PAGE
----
Friday, December 30, 2005

Radical Change for Tenure

From inside higher education:

"Three years ago, all members of the Modern Language Association received a letter from Stephen Greenblatt, then the group’s president, warning of a crisis facing language and literature departments. Junior faculty members were unable to publish the books that they needed to win tenure and cuts in library and university press budgets left open the possibility that higher education “stands to lose, or at least severely to damage, a generation of young scholars.”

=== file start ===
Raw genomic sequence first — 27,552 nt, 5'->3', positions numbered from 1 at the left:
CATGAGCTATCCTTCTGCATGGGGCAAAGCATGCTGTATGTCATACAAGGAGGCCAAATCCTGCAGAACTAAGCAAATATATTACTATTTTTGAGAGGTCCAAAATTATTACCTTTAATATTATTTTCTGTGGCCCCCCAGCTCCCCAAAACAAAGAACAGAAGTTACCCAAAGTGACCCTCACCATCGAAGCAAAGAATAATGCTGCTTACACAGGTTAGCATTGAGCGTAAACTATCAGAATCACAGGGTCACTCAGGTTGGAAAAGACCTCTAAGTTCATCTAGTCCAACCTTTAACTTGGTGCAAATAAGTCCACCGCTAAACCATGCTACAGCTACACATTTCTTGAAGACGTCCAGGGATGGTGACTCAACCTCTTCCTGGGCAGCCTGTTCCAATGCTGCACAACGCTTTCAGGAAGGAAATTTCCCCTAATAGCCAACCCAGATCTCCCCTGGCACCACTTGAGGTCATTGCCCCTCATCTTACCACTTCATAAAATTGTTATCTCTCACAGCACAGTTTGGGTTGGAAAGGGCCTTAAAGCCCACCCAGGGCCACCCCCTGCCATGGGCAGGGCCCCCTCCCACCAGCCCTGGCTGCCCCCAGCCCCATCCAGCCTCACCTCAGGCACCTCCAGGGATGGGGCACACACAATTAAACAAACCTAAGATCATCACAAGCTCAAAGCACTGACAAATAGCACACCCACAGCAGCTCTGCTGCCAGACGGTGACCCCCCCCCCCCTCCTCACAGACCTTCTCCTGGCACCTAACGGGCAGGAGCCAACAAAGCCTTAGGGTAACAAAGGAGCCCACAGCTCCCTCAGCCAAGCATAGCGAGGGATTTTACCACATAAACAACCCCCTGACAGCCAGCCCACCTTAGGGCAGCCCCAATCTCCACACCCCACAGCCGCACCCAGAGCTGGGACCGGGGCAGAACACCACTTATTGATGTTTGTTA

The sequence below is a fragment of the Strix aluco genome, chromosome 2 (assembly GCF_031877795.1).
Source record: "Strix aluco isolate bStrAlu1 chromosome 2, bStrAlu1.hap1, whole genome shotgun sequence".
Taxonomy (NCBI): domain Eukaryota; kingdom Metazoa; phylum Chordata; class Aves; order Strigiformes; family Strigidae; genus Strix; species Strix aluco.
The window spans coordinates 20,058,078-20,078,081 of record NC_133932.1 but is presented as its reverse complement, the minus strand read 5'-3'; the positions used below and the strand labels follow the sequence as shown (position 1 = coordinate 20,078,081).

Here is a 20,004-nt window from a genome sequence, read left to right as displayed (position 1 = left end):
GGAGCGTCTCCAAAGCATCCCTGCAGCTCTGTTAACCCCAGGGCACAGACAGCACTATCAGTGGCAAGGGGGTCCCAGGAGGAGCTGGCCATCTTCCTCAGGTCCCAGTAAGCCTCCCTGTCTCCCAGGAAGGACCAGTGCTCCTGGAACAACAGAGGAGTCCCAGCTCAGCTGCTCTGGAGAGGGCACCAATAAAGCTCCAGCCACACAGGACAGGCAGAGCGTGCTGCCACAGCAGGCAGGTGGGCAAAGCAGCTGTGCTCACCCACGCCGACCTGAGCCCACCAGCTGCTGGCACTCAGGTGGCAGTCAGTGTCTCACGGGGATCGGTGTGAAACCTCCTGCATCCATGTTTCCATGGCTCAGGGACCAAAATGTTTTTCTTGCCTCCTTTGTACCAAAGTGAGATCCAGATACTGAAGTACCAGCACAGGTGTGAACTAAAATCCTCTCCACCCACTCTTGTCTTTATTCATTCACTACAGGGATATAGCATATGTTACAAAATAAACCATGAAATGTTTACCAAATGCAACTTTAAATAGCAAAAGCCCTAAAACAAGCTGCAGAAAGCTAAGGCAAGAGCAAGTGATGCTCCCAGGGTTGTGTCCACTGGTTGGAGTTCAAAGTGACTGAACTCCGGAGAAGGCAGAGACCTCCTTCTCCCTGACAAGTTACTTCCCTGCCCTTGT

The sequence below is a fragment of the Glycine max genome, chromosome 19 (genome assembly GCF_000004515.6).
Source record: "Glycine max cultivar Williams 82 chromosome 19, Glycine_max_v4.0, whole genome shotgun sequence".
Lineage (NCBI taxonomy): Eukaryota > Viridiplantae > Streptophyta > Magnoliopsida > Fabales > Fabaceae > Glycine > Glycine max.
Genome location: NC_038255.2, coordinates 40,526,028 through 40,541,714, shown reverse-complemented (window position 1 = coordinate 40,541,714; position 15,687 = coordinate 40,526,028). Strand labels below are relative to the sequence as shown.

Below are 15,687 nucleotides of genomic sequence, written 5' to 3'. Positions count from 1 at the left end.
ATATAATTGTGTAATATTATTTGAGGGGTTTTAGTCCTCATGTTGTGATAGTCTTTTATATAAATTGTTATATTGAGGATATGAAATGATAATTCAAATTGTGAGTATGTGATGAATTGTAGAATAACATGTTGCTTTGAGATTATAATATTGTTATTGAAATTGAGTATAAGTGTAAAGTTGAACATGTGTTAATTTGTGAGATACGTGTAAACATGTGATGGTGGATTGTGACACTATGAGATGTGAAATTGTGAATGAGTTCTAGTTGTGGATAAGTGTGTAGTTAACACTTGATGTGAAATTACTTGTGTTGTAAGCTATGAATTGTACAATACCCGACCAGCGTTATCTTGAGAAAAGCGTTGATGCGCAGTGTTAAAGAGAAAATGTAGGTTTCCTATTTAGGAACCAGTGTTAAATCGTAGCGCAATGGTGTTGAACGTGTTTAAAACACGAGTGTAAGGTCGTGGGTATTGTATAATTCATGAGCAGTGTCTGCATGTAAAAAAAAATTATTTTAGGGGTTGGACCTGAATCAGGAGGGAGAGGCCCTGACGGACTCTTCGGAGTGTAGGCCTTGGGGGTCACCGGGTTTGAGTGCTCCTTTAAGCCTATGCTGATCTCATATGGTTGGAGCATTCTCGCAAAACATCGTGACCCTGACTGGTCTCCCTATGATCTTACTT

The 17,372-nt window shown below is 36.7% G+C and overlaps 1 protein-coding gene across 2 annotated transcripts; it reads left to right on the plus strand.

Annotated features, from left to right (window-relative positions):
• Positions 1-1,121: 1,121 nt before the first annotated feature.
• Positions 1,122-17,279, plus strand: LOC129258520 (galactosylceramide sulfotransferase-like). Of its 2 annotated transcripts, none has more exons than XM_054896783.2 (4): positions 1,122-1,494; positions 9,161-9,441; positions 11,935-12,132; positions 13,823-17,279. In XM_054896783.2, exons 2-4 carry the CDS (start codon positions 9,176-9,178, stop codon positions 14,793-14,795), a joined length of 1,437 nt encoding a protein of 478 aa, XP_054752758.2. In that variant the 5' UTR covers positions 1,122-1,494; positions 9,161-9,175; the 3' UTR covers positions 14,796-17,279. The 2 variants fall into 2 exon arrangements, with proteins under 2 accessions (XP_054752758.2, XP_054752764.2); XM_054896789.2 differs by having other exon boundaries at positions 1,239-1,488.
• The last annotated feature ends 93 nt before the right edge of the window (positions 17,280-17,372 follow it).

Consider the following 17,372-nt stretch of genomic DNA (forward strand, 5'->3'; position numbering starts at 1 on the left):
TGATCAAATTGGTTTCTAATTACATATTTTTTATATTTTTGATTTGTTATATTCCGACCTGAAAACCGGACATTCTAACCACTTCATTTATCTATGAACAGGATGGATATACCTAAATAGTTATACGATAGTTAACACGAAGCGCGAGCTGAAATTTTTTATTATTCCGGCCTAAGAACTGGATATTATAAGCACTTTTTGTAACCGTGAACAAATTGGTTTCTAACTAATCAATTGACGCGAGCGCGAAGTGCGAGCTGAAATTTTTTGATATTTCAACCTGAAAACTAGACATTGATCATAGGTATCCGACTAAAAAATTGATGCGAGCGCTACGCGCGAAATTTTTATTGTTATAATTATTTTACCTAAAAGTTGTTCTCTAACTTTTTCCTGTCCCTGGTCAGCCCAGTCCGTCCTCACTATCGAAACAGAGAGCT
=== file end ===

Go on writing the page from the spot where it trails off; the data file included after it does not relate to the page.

He called for academic departments to rethink the way they considered publication as a tenure requirement, and his letter set off considerable debate.

Thursday night, a special panel of the MLA offered the first glimpse at its plan to overhaul tenure — and in many ways the plans go well beyond the reforms Greenblatt proposed. As he suggested, the panel wants departments — including those at top research universities — to explicitly change their expectations such that there are “multiple pathways” to demonstrating research excellence, ending the expectation of publishing a monograph. But the panel does not appear likely to stop there. (more)


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